High in the pine forests of the Spanish Sierra, a guerrilla band prepares to blow up a vital bridge. Robert Jordan, a young American volunteer, has been sent to handle the dynamiting. There, in the mountains, he finds the dangers and the intense comradeship of war. And there he discovers Maria, a young woman who has escaped from Franco's rebels...
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One of the greatest novels which our troubled age will produce - Observer
A sparse, masculine, world-weary meditation on death, ideology and the savagery of war in general, and the Spanish civil war in particular - Sunday Telegraph
For Whom the Bell Tolls allowed us to actually see the experience of an irregular struggle, from the political and military point of view...That book became a familiar part of my life. And we always went back to it, consulted it, to find inspiration - Observer
I read as a kid, of course, but it didn't get me like that till I read For Whom the Bell Tolls. I was very taken with that book. I still reread sections, though I'm now reading it not for the thrill of the story but for the technique and craft of it. - Daily Mail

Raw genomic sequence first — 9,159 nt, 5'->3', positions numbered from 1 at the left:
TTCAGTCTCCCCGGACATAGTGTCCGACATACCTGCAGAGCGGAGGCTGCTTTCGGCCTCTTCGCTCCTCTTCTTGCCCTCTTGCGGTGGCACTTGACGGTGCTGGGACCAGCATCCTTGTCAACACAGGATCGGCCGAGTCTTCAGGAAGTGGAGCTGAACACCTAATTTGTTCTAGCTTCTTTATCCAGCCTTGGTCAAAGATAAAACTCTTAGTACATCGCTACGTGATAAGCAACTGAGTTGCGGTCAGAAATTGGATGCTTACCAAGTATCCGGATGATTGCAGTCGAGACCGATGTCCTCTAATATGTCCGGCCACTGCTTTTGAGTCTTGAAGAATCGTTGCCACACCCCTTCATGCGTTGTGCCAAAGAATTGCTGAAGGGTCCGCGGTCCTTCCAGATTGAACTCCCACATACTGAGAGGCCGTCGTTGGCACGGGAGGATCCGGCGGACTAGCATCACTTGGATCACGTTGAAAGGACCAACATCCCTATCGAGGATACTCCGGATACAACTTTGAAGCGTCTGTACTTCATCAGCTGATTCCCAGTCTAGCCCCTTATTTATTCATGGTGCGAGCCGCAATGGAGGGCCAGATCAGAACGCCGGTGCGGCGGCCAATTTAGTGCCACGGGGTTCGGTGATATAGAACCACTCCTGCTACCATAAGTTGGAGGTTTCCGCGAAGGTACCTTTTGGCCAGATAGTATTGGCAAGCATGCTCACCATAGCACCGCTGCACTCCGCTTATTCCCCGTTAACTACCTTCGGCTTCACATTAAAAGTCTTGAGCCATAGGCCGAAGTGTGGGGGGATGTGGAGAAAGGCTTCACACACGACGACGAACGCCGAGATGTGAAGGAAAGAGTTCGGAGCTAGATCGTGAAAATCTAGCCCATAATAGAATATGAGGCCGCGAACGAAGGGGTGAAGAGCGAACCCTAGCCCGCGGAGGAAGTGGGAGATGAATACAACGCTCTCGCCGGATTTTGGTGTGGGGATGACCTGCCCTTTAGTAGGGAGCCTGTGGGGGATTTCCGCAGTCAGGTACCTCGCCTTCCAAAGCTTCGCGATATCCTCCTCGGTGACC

The best book Hemingway has written - New York Times
Ernest Hemingway was born in Chicago in 1899, the second of six children. In 1917, he joined the Kansas City Star as a cub reporter. The following year, he volunteered as an ambulance driver on the Italian front, where he was badly wounded but decorated for his services. He returned to America in 1919, and married in 1921. In 1922, he reported on the Greco-Turkish war before resigning from journalism to devote himself to fiction. He settled in Paris, associating with other expatriates like Ezra Pound and Gertrude Stein. He was passionately involved with bullfighting, big-game hunting and deep-sea fishing. Recognition of his position in contemporary literature came in 1954 when he was awarded the Nobel Prize for Literature, following the publication of The Old Man and the Sea. He died in 1961.